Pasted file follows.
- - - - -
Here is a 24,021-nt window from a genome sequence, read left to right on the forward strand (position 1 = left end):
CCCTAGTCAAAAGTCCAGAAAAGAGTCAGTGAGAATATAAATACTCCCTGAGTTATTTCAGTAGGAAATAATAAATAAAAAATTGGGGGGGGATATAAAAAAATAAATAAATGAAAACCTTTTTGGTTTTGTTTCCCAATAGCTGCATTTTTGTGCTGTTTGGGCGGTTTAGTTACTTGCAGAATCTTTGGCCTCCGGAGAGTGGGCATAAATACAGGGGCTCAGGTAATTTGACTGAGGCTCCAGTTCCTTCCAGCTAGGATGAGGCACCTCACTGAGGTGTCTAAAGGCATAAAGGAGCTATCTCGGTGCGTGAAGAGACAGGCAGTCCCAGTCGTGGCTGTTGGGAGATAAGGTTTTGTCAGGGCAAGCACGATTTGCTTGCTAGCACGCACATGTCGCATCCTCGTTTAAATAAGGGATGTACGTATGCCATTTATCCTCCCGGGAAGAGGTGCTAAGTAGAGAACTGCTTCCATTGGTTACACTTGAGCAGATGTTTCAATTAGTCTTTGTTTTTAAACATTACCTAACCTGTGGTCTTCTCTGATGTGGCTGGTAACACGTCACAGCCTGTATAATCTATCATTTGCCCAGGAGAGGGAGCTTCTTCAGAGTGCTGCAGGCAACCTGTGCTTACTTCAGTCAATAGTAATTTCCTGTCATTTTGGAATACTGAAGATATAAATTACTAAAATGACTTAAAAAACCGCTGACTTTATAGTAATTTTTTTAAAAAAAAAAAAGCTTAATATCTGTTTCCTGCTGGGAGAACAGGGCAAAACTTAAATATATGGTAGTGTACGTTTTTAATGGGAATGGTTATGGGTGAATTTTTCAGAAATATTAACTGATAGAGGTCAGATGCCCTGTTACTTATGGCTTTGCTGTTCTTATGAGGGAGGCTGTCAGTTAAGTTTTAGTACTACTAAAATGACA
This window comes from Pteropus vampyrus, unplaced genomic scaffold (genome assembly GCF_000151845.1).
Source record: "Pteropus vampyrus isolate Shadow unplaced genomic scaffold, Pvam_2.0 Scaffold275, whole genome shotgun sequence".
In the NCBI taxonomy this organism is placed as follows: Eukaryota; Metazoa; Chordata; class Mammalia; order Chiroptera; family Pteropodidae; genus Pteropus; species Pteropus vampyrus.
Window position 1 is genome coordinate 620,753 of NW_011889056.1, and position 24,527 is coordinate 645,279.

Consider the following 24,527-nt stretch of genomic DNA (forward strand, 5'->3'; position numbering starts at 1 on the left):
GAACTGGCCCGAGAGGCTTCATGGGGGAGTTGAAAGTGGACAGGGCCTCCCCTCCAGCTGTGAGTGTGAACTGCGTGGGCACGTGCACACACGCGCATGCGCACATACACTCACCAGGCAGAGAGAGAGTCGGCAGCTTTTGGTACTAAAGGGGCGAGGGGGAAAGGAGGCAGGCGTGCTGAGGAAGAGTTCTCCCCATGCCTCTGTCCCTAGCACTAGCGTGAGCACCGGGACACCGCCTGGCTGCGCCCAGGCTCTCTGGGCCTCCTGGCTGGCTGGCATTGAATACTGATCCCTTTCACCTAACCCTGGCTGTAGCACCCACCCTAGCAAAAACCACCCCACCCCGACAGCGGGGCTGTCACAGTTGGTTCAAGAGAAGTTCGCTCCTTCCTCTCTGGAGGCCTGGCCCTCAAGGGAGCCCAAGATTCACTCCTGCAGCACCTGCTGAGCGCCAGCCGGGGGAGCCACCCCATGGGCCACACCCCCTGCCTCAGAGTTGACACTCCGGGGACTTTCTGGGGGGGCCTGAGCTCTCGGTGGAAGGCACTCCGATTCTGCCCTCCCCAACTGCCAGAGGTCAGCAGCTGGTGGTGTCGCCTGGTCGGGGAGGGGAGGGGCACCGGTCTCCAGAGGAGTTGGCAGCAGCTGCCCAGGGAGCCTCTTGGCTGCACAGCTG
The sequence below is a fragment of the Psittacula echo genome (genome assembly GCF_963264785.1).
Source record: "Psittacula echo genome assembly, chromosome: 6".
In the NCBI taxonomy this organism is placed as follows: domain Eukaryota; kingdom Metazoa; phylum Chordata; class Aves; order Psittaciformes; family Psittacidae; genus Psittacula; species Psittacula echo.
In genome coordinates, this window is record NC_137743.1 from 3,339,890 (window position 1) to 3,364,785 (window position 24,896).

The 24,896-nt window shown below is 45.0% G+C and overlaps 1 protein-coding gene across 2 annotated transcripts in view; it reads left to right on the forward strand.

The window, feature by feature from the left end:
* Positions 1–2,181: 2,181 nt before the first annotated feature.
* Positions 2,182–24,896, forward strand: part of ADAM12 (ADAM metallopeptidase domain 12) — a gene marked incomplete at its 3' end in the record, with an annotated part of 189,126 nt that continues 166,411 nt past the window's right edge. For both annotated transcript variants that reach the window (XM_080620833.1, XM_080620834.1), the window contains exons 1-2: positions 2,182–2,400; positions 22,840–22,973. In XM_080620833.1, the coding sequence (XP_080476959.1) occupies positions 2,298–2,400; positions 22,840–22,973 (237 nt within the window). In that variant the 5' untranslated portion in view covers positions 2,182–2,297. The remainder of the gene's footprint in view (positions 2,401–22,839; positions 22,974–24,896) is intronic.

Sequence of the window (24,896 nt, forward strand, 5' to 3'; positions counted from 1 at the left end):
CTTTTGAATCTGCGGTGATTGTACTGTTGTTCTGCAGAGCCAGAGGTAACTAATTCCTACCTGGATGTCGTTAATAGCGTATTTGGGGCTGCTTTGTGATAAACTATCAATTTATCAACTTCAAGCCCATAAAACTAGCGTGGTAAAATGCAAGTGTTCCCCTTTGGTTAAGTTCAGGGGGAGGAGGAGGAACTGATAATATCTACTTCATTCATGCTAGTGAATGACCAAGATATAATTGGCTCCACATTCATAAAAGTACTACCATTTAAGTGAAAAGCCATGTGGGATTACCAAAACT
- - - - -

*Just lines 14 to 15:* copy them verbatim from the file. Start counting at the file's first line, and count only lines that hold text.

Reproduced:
The window, feature by feature from the left end:
* Positions 1–2,181: 2,181 nt before the first annotated feature.